Created by Kamarra Bell-Wykes ((Yuggera/Butchulla), Carly Sheppard (Tagalaka), and Small Sound (Quandamooka), it is a self-described ‘motley crew of visionary theatre makers’, ‘hell-bent’ on reimagining what First Nations performance looks, sounds like and does with ‘boundary-pushing’ art.
Every one of their ambitious productions share an interest in psychology – particularly trauma – and a playful post-dramatic style – part-poetry and dance suffuse with wry and often absurd humour.
Malthouse Theatre presents two productions: CHASE and a Whose Gonna Love Em? I Am That I Am. It’s an evocative double-bill, and it shines a well-earned light on this exciting new company.
The first is Whose Gonna Love Em? I Am That I Am staged in Malthouse’s black-box venue, The Tower. The hour-long piece works like an abstract group-therapy session. ‘Take a deep breath and get centred’, a voice-over (writer and director Kamarra Bell-Wykes) commands the three-strong cast, dressed simply in theatre blacks.
What follows resembles a spoken-word poem. Scenes work like a montage of rich, and often confronting poetic images that follow a complex process of self-reflection. Encountering questions of self-determination, intergenerational trauma, incarceration and prejudice, the plotless story moves with impressive pacing and staccato-like rhythms. It’s easy to see why the script was awarded the 2021 Patrick White Playwrights Award; the language is often breath-taking.
But the show needs more development to work as a piece of theatre. Individual elements don’t quite cohere. Live accompaniment from small sounds is an ambient, lofi-like underscoring. Apart from an evocative mid-show electric guitar-heavy flourish, there is little variation in the music. It seems, ultimately, entirely separate from the script and rarely responds to the complex changes in tone, mood and rhythm that distinguishes Bell-Wykes writing.
The performers (Corey Saylor-Brunskill, Maurial Spearim and Maggie Church-Kopp) gel well as an ensemble (though such a poetic performance as this is unforgiving to even occasionally dropped cues and missteps). Moments of unison and physical theatre are magnetic, even if some choreography teeters on the edge of cliché.
Spearim, in particular, provides many of the show’s most affecting moments. Her expressions and physicality were magnetic to behold. In general, the ensemble stare out into the middle distance, representing what I thought was a missed opportunity to engage more with the audience.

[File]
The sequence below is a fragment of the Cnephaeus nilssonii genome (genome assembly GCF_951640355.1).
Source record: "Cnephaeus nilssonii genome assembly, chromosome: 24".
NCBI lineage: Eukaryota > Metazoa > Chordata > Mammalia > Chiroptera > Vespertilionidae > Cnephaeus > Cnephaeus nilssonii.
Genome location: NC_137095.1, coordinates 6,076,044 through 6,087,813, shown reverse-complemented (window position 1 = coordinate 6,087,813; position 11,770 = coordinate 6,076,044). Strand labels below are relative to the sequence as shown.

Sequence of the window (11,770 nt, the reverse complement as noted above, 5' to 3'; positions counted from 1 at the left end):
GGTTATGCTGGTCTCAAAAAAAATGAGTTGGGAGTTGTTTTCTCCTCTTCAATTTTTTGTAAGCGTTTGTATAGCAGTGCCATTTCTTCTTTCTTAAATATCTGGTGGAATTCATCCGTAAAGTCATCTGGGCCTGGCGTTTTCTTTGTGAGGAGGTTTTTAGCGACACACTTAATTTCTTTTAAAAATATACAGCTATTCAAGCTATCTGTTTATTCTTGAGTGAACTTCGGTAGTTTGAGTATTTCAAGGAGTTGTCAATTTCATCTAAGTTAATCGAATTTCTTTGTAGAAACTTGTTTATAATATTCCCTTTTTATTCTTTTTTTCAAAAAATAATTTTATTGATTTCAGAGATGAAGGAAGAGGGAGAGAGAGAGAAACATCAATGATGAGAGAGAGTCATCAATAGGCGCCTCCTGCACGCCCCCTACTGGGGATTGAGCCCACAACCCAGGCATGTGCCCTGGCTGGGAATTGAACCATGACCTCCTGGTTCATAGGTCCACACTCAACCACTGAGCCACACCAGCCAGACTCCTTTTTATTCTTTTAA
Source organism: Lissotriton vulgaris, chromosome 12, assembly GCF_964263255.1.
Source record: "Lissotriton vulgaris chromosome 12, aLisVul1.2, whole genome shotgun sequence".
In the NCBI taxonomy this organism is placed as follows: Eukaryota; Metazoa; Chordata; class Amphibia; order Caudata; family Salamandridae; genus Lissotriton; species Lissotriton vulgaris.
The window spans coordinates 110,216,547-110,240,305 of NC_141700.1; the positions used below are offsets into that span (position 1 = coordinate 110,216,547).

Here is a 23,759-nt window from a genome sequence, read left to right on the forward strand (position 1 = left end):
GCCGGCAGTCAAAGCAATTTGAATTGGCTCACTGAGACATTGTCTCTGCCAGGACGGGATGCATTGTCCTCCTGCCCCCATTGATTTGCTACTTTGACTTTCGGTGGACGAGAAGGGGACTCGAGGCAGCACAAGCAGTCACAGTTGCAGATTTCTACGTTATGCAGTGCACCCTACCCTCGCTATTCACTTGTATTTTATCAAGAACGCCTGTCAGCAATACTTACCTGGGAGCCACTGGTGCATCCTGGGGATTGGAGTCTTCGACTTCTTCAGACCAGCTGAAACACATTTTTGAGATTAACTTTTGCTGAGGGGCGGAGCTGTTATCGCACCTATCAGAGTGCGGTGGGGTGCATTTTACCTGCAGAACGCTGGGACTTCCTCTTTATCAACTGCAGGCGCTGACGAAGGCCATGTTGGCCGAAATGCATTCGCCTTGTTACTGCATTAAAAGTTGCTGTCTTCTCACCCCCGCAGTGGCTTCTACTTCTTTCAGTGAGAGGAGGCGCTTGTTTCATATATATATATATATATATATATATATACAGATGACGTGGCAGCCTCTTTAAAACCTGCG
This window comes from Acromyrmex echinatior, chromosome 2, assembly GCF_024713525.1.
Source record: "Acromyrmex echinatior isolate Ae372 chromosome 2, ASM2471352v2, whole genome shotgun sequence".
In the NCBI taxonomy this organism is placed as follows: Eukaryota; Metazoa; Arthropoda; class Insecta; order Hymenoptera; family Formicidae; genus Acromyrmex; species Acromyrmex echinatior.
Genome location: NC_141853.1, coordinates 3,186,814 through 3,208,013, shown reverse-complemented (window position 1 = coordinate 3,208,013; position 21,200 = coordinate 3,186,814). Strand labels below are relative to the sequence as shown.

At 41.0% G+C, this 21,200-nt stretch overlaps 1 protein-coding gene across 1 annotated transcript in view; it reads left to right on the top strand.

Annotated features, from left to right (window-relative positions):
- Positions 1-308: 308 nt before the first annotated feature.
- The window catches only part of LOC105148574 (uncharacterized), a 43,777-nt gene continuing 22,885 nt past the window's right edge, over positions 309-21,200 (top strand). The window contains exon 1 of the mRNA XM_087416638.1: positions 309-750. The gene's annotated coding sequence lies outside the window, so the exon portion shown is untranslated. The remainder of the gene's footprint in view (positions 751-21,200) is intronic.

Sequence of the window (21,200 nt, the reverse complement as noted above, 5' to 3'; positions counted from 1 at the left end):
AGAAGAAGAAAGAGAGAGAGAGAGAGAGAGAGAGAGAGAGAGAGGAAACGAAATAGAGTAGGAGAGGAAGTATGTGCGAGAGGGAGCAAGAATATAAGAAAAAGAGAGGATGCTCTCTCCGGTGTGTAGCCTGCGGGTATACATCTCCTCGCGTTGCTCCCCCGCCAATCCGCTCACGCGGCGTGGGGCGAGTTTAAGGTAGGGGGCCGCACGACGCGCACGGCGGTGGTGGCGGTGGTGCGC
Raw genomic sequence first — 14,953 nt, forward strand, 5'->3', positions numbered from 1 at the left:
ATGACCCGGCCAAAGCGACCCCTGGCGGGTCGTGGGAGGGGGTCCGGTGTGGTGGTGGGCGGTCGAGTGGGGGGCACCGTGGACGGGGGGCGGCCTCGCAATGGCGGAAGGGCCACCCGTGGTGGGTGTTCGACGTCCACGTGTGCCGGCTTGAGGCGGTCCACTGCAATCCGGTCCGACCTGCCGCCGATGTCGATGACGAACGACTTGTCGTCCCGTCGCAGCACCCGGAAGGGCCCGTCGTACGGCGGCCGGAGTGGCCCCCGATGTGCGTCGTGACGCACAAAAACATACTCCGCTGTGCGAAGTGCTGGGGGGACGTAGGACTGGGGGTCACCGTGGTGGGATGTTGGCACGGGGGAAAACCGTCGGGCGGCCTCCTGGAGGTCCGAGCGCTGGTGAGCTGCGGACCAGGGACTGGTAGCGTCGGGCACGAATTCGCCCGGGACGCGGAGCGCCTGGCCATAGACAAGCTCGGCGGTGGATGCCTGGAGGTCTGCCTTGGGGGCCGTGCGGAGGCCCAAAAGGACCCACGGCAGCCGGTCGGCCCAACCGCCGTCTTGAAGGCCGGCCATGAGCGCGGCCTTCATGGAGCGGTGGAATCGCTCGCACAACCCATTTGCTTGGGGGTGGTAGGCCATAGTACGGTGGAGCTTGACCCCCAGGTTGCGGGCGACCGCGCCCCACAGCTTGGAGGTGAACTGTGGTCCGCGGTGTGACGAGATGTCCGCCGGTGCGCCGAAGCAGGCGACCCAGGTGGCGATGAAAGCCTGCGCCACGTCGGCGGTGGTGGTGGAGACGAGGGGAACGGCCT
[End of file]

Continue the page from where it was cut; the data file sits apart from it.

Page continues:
In such close-quarters, the intimacy that would have been created from a more concerted breaking of the fourth wall would only benefit the script’s already magnetic and palpably vulnerable writing style.
The next show in this double bill is CHASE, a 70-minute collaboration between Bell-Wykes and Sheppard. It’s a well-earned victory lap for a production that garnered critical acclaim when it first premiered back in 2022.
Chase is the last person in a dystopian world ravaged by bushfires. She’s also the semi-famous influencer behind the vlog, Clap Chasey. In her bunker of Kennard’s Moving Boxes and found objects, living off puree and cat food, her daily vlogs become increasingly surreal, occasionally horrifying and often hilarious.
Sheppard is a revelation; her control of physicality and voice are simply magnetic to watch as she flips effortlessly between Chasey’s imagined supporting characters; a collection of uncanny dolls, duct-taped microphones and Satanic shopping trolleys.
Projections – VR from Devika Bilimoria and edited by Alex Mansell are epic in scale and electrifying to behold – throw various horrific tableaus and Y2K-inspired references onto the enigmatic set. Moving from the smaller Tower venue to the Beckett Theatre downstairs has allowed this production to really lean into its already impressive design.
Set Design from smallsounds is dynamic, toying with dimensions and emphasizing shadow to create the perfect dystopian landscape. Lighting design from Katie Sfetkidis casts hellish reds and firey yellows throughout the space, signaling the tight transitions and tonal shifts in each scene with equally tight transitions that switch from spotlights to general overheads in a way that only makes the set seem more expansive and enigmatic.
But it is Sheppard’s show, really. Not only does she have a tight hold of comedic timing and a dancer’s talent for physical theatre, but her performance thrums with a deep existential heft. There is melancholy and loneliness, sure, but there’s also anger.
There is a terrifying logic to this dystopia; it heaves with the repercussions and baggage of intergenerational trauma and marginalization. Here, on the margins of a world burnt to a crisp, Chase has carved out a space for self-determination.
Her dystopia, in affording her such agency, looks almost utopic. We’re left with something deeply affecting, and politically vital; a glimpse into a future that cannot be separated from the past, nor our immediate and near-dystopian present.
These two ambitious, innovative and rich productions are each a jewel in the crown of this exciting company. The first, we can only hope, of many such efforts to platform them.
Whose Gonna Love ‘Em? I am that i AM | CHASE
Malthouse Theatre, 113 Sturt Street, Southbank
Season continues to 3 December 2023
Information and Bookings: www.malthousetheatre.com.au
Images: Maggie Church-Kopp, Corey Saylor-Brunskill and Maurial Spearim in Whose Gonna Love ‘Em? I am that i AM – photo by Jacinta Keefe | Carly Sheppard in CHASE – photo by Jacinta Keefe
Review: Guy Webster